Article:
My Facebook feed was flooded with triumphant statements yesterday.
Friends, gay and straight alike, were rejoicing at the judgment in the Ashers case. In a country where same-sex marriage has been continually ruled out by politicians, it felt like a victory.
When you've lived life afraid of who you are, moments like this are validating. Gay young people, coming to terms with their sexuality, go through a special kind of hell, one only those of us who've been through it ourselves know. When comments from politicians like Jim Wells send out the message that gay people are not welcome in Northern Ireland, yesterday's ruling signals the opposite, confirming that we're every bit as valuable as any other citizen.
When Gareth Lee told the court the McArthur's behaviour had made him feel "unworthy", I understood. It's a feeling I - and every other gay person - have felt a thousand times.
I felt it on a 3am taxi run to the airport when, during a conversation about football, my driver declared it was better for George Best to have been an alcoholic than to have been gay. I felt it when my childhood best friend had to leave the area we grew up in after the home he lived in with his partner was repeatedly attacked by teenagers.
These are not even the worst examples. I could tell you about my friend James, made homeless when his 'Christian' family threw him out, aged 16, because he was gay. Or a story, told to me by a unionist MLA, about a young woman whose 'Christian' family locked her in her bedroom for weeks because she admitted she was a lesbian.
"They acted as if she was suffering from an illness. I can't censor the family's views," he said, "but when the application of those views damages people to the extent they've damaged her, I can't understand it."
For the LGBT community, the Ashers case wasn't about persecuting Christians or violating their right to freedom of conscience. It was about protecting ourselves. So many of us have suffered at the hands of people who claim to be Christian. The issue at stake in this case was not freedom of conscience but what, if Ashers won, the next battle would be. Today, the argument is about a cake. Tomorrow, will it be about criminalising homosexuality?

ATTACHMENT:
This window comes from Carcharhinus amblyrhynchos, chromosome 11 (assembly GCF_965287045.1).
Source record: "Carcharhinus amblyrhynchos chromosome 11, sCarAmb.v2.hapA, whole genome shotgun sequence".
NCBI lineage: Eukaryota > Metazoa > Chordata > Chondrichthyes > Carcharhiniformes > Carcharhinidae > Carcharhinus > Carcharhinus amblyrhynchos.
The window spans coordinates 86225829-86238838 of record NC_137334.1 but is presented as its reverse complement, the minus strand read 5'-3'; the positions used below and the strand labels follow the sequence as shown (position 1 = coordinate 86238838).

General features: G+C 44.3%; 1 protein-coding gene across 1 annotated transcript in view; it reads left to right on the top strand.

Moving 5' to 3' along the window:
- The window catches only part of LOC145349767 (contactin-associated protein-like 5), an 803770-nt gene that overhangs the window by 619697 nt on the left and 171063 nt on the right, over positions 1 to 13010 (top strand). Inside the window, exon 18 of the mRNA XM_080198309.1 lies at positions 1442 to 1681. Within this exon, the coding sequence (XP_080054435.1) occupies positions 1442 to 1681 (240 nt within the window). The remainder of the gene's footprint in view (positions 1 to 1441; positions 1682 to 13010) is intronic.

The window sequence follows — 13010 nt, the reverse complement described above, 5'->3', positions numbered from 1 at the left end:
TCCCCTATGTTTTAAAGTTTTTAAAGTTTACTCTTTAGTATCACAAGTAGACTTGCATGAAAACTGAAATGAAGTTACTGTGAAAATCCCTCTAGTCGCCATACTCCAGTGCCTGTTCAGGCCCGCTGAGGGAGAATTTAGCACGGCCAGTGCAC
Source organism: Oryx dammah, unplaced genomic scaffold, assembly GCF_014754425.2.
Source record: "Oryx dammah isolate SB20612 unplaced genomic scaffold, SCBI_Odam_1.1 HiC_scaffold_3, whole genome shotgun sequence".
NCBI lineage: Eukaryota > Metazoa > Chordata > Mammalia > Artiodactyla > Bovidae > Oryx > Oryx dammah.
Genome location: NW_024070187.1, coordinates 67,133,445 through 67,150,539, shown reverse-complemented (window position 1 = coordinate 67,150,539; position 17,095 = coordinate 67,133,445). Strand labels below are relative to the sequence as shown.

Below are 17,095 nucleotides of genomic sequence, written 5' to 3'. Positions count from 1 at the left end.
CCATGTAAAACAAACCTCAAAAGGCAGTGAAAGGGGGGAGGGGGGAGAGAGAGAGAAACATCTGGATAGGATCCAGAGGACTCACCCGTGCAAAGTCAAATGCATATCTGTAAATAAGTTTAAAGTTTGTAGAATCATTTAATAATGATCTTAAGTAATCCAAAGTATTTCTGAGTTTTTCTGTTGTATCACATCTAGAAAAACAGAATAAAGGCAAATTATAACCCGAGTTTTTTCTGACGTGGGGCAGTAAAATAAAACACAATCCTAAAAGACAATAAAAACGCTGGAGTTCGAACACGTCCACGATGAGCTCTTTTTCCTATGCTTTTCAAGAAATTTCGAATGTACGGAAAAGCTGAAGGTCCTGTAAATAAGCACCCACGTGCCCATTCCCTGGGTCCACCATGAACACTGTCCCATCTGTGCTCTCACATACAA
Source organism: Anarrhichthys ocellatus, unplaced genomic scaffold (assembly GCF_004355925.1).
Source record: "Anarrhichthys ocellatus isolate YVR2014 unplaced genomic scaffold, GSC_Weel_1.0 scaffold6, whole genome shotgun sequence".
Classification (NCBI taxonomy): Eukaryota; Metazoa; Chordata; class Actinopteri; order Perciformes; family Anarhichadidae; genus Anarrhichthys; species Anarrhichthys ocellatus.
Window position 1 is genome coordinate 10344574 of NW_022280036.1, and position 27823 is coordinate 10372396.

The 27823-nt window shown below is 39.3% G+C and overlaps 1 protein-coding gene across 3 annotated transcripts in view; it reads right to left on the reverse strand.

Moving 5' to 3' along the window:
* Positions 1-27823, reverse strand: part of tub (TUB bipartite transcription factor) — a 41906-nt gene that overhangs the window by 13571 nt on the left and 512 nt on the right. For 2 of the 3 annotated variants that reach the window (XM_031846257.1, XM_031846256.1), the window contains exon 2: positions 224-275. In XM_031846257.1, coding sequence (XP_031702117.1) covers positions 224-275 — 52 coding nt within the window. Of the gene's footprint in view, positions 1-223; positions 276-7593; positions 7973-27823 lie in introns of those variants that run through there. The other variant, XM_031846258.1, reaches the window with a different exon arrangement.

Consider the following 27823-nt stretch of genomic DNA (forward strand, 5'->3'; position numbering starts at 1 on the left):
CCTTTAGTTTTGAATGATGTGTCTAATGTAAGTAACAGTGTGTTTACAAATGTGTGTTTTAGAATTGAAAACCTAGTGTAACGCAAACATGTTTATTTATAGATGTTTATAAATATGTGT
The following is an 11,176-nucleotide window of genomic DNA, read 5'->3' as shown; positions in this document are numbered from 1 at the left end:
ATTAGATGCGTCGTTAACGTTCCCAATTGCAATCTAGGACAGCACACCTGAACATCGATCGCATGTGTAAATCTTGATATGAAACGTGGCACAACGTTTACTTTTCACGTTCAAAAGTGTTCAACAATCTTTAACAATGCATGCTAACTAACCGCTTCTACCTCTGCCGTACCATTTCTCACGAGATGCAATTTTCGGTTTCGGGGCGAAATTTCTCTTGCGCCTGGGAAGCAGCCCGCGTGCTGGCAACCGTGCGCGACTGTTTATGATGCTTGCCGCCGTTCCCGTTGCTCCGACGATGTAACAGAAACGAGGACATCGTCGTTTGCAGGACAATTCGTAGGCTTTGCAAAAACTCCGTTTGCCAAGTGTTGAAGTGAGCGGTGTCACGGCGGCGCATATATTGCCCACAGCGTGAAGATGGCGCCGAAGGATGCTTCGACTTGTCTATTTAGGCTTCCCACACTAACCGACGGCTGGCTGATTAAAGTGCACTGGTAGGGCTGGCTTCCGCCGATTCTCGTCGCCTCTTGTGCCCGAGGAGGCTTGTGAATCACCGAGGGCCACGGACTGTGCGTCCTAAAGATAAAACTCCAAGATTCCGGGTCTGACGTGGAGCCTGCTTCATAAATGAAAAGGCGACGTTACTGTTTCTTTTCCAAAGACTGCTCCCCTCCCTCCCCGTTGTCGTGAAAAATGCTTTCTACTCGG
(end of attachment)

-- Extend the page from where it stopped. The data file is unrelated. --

For those of us with evangelical Christian friends, this has been a tough case. In a fit of anger one day I tweeted that those who were against same-sex marriage were bigots.
Then I wondered how Will, a Christian against same-sex marriage and one of my dearest friends, would feel as he read it. I thought of other friends like him.
Continually, I am stuck between wanting to respect their beliefs, even though I disagree with them, and wanting the same rights as everyone else. My anger isn't at Christians like Will, who is against homosexuality but treats gay people with the same love he treats everyone else, but against fundamentalist extremists, those who use the word of God as a vehicle for their hatred.
Above all else, I dread what the conscience clause supporters of the world, given free rein, will do to people like me.
It's 2015. Can I stop being afraid yet?